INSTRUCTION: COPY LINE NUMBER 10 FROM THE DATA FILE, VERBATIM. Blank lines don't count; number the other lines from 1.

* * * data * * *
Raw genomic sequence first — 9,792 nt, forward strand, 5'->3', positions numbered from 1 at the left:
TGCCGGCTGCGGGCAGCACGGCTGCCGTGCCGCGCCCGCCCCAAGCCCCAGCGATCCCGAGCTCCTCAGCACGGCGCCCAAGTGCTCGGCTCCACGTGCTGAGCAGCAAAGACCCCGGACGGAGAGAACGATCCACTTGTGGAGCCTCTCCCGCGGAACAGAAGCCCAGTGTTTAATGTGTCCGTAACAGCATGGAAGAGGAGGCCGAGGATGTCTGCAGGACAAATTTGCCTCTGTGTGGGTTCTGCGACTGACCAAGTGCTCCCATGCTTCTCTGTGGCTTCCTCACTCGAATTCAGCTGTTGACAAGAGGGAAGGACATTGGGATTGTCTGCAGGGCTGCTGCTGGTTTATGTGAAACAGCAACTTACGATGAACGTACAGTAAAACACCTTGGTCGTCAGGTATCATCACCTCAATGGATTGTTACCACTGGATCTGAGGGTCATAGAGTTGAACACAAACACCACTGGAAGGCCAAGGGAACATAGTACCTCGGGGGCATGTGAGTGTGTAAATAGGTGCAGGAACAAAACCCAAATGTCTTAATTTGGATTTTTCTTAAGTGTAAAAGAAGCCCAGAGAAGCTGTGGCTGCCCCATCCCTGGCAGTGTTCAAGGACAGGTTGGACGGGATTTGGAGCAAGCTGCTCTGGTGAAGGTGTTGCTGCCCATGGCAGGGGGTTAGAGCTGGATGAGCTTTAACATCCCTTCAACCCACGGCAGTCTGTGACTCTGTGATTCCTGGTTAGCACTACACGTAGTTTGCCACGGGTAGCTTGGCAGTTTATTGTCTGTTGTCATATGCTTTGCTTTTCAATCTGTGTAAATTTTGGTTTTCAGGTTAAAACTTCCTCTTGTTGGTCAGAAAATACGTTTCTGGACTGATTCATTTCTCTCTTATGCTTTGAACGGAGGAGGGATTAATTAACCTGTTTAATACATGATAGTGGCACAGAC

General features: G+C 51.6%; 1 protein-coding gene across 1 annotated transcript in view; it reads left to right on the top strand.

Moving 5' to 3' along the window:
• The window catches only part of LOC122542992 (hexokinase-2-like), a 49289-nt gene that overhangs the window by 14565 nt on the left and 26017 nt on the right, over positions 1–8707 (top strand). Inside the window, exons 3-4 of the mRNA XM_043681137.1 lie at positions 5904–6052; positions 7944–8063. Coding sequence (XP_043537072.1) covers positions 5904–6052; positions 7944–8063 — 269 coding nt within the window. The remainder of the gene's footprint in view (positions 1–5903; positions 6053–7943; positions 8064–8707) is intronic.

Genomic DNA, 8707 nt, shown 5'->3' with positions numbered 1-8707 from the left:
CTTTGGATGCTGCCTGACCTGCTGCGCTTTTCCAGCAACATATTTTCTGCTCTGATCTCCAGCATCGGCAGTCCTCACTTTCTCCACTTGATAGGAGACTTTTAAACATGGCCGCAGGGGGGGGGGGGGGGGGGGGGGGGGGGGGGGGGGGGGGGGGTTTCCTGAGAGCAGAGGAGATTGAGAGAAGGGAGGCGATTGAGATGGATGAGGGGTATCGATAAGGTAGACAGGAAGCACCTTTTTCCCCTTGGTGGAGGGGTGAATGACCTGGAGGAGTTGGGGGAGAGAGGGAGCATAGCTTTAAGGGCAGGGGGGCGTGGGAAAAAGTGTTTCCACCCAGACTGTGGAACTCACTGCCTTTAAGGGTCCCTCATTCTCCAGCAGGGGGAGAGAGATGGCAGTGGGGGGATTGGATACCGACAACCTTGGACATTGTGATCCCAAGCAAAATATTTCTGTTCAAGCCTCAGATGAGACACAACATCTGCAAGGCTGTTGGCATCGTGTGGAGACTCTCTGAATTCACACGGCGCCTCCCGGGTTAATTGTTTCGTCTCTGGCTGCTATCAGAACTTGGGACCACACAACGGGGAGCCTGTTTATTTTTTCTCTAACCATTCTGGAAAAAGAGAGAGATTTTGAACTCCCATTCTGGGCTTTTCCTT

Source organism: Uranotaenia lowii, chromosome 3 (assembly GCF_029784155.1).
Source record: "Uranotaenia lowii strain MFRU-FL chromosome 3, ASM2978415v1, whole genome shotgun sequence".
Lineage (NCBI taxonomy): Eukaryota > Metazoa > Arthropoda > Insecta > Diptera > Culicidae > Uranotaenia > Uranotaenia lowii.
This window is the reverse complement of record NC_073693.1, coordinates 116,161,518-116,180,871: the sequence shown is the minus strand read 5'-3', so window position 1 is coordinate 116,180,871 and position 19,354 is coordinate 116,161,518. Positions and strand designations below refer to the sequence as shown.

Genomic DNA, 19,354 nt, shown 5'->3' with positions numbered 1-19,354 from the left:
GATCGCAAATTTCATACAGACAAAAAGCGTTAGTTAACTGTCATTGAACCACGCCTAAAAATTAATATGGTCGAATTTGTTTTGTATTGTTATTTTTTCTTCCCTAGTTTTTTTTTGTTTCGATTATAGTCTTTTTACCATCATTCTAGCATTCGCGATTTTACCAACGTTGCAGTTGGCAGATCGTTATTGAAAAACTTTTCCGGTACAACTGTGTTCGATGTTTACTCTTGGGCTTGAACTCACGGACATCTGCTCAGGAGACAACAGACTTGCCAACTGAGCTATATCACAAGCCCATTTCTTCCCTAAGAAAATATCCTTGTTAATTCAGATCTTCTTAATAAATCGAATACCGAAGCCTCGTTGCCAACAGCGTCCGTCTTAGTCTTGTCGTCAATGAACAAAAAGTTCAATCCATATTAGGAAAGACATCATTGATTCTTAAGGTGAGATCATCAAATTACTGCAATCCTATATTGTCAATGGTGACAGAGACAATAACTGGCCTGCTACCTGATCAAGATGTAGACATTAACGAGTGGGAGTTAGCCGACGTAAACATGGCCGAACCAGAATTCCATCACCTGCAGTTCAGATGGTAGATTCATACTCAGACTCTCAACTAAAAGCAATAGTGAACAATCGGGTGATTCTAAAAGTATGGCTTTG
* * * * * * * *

Lineage (NCBI taxonomy): Eukaryota > Metazoa > Arthropoda > Insecta > Diptera > Culicidae > Uranotaenia > Uranotaenia lowii.